Long time collaborators, Simon Phillips and Gabriela Tylesova, talk about their director-designer partnership ahead of the opening night for their latest project, Sydney Theatre Company’s production of the 1907 French farce A FLEA IN HER EAR. Read the full interview here.
SYDNEY MORNING HEARALD
A Flea In Her Ear the latest production for successful director-designer partnership
“We never think what we are doing is complicated until other people tell us it’s complicated,” says director Simon Phillips of the theatre productions he has created with designer Gabriela Tylesova. “We always think it’s quite simple.”
Phillips and Tylesova are overseeing the installation of the elaborate set for the Sydney Theatre Company’s production of the 1907 French farce A Flea in Her Ear. On the Drama Theatre stage sits an ornate double revolve design in vivid purple. It looks, well, pretty complicated.
“We like to crack a show open and come up with interesting solutions,” Tylesova says. “Simon always challenges what you think is possible. It is never boring.”
Phillips and Tylesova have been working together for 15 years, on and off, creating some of the most visually impressive productions of recent years: the Coney Island gothic of Andrew Lloyd Weber’s Love Never Dies; the strange onstage/off stage worlds of Rosencrantz and Guildenstern Are Dead for the Sydney Theatre Company; the cartoonish settings for the Melbourne production of the musical A Funny Thing Happened on the Way to the Forum.
“We are always trying to find the quintessence of a show, how it should feel,” says Phillips. “Gabriela has a really acute, almost spooky sense of what that is. Sometimes she will put stuff in the model box that is amusing to her, it’s a little crazy. She is a bit crazy. But she has an immensely intelligent instinct for what embodies the show.”
The creative partners have recently worked together on the touring production of Ladies in Black, which has its Sydney premiere in January. Now, as well as finalising A Flea In Her Ear, they are deep into ideas for the world premiere of the musical version of Muriel’s Wedding, which opens in Sydney a year from now.
They clicked the first time they met, in 2001, when Tylesova, a Czech-born NIDA graduate, created the costumes for the Phillips-directed Opera Australia production Elixir of Love. Her work was nominated for a Helpmann Award the following year.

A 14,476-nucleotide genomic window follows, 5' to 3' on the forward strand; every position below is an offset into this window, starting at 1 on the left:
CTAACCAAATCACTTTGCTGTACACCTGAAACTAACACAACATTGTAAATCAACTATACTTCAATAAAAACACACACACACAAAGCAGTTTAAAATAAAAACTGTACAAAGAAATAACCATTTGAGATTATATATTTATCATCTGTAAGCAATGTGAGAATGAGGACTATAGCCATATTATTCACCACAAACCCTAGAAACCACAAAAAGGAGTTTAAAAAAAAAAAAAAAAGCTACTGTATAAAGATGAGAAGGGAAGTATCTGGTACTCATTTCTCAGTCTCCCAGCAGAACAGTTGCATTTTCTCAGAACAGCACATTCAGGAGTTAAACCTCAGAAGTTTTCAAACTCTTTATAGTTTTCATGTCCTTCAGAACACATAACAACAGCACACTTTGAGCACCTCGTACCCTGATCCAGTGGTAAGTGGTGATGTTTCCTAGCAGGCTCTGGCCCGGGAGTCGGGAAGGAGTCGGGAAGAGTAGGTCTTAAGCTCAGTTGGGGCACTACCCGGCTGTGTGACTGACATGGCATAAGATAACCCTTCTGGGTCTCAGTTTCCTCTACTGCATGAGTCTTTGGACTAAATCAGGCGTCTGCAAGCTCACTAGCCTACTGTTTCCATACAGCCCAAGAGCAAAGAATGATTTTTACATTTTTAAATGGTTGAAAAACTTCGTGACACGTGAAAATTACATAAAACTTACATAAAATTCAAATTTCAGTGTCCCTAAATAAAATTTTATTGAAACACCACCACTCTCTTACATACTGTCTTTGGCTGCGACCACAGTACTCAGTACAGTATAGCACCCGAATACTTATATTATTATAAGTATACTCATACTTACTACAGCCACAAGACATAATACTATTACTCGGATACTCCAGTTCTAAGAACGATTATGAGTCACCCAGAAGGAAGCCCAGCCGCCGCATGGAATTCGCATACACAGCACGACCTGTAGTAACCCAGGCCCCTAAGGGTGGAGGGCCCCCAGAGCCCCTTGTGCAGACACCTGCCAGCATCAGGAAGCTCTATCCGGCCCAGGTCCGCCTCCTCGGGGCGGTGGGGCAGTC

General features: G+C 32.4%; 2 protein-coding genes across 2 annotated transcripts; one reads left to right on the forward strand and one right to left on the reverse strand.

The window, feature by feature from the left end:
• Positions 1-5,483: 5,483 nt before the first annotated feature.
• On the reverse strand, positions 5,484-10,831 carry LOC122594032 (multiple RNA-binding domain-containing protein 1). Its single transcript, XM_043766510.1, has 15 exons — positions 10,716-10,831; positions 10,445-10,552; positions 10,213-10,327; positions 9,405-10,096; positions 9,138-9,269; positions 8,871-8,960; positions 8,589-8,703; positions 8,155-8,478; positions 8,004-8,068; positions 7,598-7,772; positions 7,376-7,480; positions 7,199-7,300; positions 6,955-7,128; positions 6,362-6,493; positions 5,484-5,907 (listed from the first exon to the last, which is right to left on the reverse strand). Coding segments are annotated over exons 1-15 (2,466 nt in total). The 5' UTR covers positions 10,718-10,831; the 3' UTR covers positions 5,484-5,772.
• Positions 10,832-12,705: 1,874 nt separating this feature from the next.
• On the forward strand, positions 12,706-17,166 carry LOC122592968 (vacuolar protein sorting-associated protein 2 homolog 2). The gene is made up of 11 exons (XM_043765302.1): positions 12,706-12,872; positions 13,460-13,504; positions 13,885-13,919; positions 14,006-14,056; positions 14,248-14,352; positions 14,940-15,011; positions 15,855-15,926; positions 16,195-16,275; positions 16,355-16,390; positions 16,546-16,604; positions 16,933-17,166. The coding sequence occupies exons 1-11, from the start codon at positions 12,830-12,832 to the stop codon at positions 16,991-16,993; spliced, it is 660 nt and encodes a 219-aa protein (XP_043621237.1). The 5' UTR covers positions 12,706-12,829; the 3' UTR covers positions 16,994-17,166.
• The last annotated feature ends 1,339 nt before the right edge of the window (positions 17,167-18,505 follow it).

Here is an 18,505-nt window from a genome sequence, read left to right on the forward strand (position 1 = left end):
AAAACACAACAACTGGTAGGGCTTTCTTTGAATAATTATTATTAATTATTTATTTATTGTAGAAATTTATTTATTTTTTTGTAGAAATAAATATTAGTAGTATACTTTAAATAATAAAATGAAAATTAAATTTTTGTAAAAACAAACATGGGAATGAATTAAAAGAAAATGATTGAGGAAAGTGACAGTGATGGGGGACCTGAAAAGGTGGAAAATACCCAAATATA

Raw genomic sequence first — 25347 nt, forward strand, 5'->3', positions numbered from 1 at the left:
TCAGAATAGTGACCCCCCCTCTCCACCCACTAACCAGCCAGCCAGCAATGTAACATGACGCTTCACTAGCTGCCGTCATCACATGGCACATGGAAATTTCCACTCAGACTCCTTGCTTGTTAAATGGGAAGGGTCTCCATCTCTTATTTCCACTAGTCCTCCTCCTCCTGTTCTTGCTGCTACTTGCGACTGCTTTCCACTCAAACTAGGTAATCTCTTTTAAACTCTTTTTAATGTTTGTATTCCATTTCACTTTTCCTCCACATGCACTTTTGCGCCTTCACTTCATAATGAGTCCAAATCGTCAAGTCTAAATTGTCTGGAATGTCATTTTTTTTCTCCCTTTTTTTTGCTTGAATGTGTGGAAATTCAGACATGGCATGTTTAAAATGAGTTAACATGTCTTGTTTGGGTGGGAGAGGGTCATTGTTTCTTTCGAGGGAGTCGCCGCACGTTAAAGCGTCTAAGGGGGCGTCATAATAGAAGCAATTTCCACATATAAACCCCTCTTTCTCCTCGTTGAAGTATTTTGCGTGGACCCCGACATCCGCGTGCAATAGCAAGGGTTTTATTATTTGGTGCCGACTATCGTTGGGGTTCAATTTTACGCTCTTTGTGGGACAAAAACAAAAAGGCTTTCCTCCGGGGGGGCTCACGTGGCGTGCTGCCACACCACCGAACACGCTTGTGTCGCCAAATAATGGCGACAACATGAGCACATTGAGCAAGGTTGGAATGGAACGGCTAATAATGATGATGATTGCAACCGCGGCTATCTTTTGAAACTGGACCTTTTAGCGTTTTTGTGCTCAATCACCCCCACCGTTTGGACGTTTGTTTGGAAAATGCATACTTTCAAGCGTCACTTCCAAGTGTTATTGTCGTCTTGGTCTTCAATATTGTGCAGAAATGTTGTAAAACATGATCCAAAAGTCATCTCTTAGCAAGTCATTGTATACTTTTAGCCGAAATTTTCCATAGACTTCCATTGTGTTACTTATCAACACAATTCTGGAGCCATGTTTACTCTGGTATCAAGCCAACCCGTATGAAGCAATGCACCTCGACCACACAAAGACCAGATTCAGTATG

In 2003, they joined forces again for the MTC production The Visit, for which Tylesova received a Green Room Award.
They share an “aesthetic sensibility”, Phillips says, a love of visual opulence that runs against the current fashion for black box stages and minimal detail. “In that sense we are disastrously unfashionable,” laughs Phillips. “Hopelessly stuck in an archaic idiom! Unable to break into the modern era!”
Tylesova is laughing, too. “It’s like anything in life. You meet someone and you get on. You don’t even know why it works,” she says.
Early thinking for A Flea in Her Ear involved updating the look of the play to the 1950s. “Gab and I had just done The Turk in Italy [for Opera Australia] and we set that in the ’50s. It just seemed to make things easy.”
But the more Phillips and Tylesova worked the problem, the more obvious it became that the comedy would be best served by embracing the art nouveau period that spawned it.
“Before the first World War, France was celebrating, people were making big money and having affairs and going to theatres,” Tylesova says. “The play really sits in that time and embraces those virtues and hazards.”
Farce can become “tacky, quite easily”, adds Phillips. “It is very hard to do well. We think there is something about this production being lavishly dressed that lifts the farce into something heightened and makes it more enjoyable.”
The director-designer partnership thrives on a lack of preciousness, Phillips says. “There are no taboo subjects. What I love about Gab is that she is totally open. I don’t have to pussyfoot around her ego and in discussion we are very free with each other.”
They also share a disdain for dull colours – “we both don’t like brown!” they say in unison – and a love of the same cuisine. “We both like the really grisly bits of chicken,” Phillips says. “We love offal and things like that. All the bits other people hate! We both gravitate towards the same style of thing, whether it is art or offal.”